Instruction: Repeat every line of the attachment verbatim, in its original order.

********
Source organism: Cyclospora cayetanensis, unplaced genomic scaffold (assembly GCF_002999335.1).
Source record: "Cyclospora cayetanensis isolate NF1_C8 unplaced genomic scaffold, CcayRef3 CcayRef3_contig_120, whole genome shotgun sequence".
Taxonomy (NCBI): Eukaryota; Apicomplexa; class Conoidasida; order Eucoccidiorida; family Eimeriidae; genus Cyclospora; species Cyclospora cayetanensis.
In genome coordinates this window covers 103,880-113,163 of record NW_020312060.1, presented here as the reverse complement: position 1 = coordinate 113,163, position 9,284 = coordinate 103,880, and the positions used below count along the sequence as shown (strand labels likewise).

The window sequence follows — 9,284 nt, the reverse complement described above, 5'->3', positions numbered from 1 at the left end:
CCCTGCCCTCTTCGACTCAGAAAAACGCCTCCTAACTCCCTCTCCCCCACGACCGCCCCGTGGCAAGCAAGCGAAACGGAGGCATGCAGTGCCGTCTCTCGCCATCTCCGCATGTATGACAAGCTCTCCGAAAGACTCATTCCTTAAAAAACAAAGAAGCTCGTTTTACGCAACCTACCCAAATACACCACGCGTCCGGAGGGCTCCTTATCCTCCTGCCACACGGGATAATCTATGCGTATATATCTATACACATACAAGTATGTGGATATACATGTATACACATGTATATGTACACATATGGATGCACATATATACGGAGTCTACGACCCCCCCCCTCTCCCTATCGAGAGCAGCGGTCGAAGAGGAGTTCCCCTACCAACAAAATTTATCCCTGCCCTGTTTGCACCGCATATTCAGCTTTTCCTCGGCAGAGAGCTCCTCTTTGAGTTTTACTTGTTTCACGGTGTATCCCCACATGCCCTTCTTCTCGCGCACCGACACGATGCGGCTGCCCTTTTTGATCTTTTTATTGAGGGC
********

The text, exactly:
Source organism: Cyclospora cayetanensis, unplaced genomic scaffold (assembly GCF_002999335.1).
Source record: "Cyclospora cayetanensis isolate NF1_C8 unplaced genomic scaffold, CcayRef3 CcayRef3_contig_120, whole genome shotgun sequence".
Taxonomy (NCBI): Eukaryota; Apicomplexa; class Conoidasida; order Eucoccidiorida; family Eimeriidae; genus Cyclospora; species Cyclospora cayetanensis.
In genome coordinates this window covers 103,880-113,163 of record NW_020312060.1, presented here as the reverse complement: position 1 = coordinate 113,163, position 9,284 = coordinate 103,880, and the positions used below count along the sequence as shown (strand labels likewise).

The window sequence follows — 9,284 nt, the reverse complement described above, 5'->3', positions numbered from 1 at the left end:
CCCTGCCCTCTTCGACTCAGAAAAACGCCTCCTAACTCCCTCTCCCCCACGACCGCCCCGTGGCAAGCAAGCGAAACGGAGGCATGCAGTGCCGTCTCTCGCCATCTCCGCATGTATGACAAGCTCTCCGAAAGACTCATTCCTTAAAAAACAAAGAAGCTCGTTTTACGCAACCTACCCAAATACACCACGCGTCCGGAGGGCTCCTTATCCTCCTGCCACACGGGATAATCTATGCGTATATATCTATACACATACAAGTATGTGGATATACATGTATACACATGTATATGTACACATATGGATGCACATATATACGGAGTCTACGACCCCCCCCCTCTCCCTATCGAGAGCAGCGGTCGAAGAGGAGTTCCCCTACCAACAAAATTTATCCCTGCCCTGTTTGCACCGCATATTCAGCTTTTCCTCGGCAGAGAGCTCCTCTTTGAGTTTTACTTGTTTCACGGTGTATCCCCACATGCCCTTCTTCTCGCGCACCGACACGATGCGGCTGCCCTTTTTGATCTTTTTATTGAGGGC